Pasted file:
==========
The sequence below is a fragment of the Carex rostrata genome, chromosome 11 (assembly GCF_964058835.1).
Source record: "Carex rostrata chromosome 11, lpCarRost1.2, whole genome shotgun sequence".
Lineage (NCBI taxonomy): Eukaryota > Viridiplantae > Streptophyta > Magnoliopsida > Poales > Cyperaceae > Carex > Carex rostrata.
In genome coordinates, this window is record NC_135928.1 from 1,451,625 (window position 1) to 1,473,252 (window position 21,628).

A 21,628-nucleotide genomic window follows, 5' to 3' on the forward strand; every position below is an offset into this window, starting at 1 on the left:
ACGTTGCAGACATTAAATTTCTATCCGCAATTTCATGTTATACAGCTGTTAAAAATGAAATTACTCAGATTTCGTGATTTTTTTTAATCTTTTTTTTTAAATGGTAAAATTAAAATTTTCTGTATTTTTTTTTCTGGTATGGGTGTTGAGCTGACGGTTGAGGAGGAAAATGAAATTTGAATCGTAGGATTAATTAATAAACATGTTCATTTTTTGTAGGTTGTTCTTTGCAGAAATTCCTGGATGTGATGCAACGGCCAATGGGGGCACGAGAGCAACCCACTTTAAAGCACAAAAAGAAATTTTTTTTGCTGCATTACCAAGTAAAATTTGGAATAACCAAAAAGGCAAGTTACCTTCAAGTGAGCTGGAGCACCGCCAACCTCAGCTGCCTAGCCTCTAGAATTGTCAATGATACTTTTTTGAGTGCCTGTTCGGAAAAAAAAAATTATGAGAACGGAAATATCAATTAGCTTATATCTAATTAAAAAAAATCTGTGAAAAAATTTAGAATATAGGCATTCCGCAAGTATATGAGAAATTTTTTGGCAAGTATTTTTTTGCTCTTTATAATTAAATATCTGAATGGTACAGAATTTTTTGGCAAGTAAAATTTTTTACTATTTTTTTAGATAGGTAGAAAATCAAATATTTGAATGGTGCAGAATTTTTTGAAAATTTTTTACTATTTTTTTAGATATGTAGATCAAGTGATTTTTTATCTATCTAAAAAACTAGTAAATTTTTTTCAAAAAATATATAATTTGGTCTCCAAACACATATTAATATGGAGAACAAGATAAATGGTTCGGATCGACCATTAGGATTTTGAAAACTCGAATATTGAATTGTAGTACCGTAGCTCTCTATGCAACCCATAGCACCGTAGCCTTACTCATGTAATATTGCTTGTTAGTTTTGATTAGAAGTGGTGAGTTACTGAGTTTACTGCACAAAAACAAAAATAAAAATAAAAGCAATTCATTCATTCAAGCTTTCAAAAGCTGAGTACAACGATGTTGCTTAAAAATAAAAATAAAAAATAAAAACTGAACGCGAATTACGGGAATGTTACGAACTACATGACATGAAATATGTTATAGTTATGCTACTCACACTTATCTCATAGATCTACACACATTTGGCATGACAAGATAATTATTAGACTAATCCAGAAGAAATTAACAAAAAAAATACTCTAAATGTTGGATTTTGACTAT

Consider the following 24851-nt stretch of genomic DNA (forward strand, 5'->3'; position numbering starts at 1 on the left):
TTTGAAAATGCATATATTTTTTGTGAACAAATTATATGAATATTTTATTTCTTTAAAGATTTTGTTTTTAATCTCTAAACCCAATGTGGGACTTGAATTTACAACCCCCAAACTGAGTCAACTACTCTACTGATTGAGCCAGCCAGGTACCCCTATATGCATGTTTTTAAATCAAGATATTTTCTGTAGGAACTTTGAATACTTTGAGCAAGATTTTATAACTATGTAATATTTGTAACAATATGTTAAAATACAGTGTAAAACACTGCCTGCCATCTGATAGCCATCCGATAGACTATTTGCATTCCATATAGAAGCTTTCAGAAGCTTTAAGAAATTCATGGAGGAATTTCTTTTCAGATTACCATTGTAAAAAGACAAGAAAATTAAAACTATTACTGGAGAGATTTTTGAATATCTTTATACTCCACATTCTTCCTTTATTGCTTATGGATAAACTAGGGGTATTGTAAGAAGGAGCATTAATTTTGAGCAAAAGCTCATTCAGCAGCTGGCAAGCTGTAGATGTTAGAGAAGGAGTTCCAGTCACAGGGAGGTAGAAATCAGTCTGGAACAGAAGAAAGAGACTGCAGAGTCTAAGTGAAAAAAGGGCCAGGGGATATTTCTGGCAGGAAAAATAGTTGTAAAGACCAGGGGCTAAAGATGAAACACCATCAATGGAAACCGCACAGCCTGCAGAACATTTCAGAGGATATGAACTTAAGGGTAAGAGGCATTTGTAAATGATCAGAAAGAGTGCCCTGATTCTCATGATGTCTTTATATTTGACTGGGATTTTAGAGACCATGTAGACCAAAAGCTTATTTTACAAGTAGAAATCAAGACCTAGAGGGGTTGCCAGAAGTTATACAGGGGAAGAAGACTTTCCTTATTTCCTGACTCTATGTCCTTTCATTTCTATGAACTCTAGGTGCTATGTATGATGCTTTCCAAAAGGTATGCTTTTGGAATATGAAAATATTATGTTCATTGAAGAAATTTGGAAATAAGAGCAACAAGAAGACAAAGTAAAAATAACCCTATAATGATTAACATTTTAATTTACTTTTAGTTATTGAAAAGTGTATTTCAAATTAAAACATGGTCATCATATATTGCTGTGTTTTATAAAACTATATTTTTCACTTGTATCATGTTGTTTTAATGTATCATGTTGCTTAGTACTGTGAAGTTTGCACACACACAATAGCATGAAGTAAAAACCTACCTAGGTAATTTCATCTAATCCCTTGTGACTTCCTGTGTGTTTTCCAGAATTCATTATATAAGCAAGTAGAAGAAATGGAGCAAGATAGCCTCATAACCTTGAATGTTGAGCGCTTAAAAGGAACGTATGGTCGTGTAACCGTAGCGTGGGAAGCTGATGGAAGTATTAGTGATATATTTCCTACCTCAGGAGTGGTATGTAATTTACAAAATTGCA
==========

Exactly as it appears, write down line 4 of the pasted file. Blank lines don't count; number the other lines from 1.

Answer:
In genome coordinates, this window is record NC_135928.1 from 1,451,625 (window position 1) to 1,473,252 (window position 21,628).